Saturday, October 27, 2007

Venture Magazine, December 18, 1955, by Marcella Clarke Armstrong

As she notes in her journal entries, our grandmother pursued creative writing training and joined a writers' group when the Armstrong family lived in California. She published some of her short stories including this one in Venture Magazine. The full text is below. As with many things, she was characteristically humble about her writing. Years ago, I was excited to learn that she was a published writer because I was a professional writer too--a newspaper reporter at that time. She was dismissive about her published stories, as if they weren't very significant. I was more proud of her than she probably realized.

For Junior Highs
December 18, 1955

An Angel at Work
By Marcella Clarke Armstrong

“Why aren’t you dressed, Virginia?” Mrs. Holmes’s voice edged sharply, impatiently. She looked up through the well of the high stairway to her daughter above.

“Oh, I don’t know. I thought I might stay home.” Ginny leaned over the railing, her chin on her arms. Now that she was fifteen, she should make up her own mind. Wasn’t that reasonable?

Her mother had disappeared, and Ginny sank again to the top step, he dark eyes filled with memories. She hadn’t always had to worry about clothes. Form the pedestal of fifteen years, she looked down and back to Christmas Eve services when she was a child. In white silk dress, scattered about with rosebuds, she had lisped the tiny greeting from the first graders. And the next year a long white nightgown had been sufficient to draw applause. But now she was too old for speaking pieces and not one cared how she looked.

Rudely, Don pushed by her, smelling of soap. Down the bannister he glided. “Com on, Sis,” he called as he landed. And her father’s voice from below questioned her right to decide.

“What’s this I hear about your staying home?” The words were stern, warning her that she’d better get ready. Ginny recognized the tone.

“I just don’t want to go. I can celebrate Christmas here.” She added the last to give her independence the build-up that it needed. If she as much as breathed the real reason, her father was sure to blow up and there’d be a dreadful scene.

“You’re making us all late. Get into some clothes.” Then his voice changed and became kinder. “Virginia, we want to be together on Christmas Eve. We can’t go without you. Have you forgotten that Bill Todd and Judy Stevens will be there? And a lot of others are home from college.”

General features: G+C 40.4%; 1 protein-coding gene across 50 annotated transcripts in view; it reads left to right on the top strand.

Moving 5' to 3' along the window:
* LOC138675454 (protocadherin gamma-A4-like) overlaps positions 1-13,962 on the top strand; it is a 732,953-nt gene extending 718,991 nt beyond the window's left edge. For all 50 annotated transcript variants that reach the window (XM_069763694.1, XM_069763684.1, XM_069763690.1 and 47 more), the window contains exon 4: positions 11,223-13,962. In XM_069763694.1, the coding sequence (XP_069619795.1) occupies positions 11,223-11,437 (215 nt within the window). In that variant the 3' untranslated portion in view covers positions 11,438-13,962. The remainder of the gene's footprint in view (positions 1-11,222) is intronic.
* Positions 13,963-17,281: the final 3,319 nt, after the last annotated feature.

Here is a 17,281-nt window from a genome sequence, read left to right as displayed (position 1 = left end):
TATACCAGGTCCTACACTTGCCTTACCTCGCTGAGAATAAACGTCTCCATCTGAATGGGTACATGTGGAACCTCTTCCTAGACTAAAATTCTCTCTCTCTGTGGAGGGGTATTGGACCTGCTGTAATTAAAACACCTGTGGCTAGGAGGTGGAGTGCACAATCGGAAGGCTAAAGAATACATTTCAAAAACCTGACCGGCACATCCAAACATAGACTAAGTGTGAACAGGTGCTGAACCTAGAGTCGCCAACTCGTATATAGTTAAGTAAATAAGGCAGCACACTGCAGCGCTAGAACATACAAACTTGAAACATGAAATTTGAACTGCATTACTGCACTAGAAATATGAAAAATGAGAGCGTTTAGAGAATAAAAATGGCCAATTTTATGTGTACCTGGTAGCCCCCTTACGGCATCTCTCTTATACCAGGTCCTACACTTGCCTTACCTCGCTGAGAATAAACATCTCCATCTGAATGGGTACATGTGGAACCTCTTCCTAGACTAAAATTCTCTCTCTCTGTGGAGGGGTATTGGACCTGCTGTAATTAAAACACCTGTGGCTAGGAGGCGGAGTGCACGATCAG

A silence followed in which Ginny sat huddled, retreating into the shadows on the stairs. She has forgotten that the college kids were home. That made it impossible. She just couldn’t go.

“Why aren’t you coming?” Again her father’s impatience boomed from below.

Frantically she thought. “Well, if you must know—I haven’t anything to wear. I never have anything as nice as the other girls.” Ginny had risen and had come down a few steps ready for the impending, inevitable battle. She had always loved her father. Why was he so stubborn? She grasped the railing to withstand the shock of his reaction.

He was silent. After a moment, he said quietly, “I don’t want to ruin this evening for our family, but I do know that your closet is full of dresses.”

“But they’re old. Everyone’s seen them. Jane has a new velvet dress for tonight. Barbara’s mother bought her a knitted dress. Francie has a cashmere. I’ve worm everything I have!” Ginny’s white face under the soft brown bangs and short hair was not Ginny’s at all. Hardness and snobbishness had no right there.

Don, wise at thirteen, had thrown himself into a chair, waiting until this was over. He now rose, a little bored and advised, “Well, you keep your coat on then.”

A sizzling, hissing sound made them all look at the girl above, It was Virginia trying to find words.

“Why, why—that coat! I’m so ashamed of it. I wouldn’t keep it on if—if—Oh!” She turned and ran up the stairs. The brief run along the hall ended with the slamming of a door.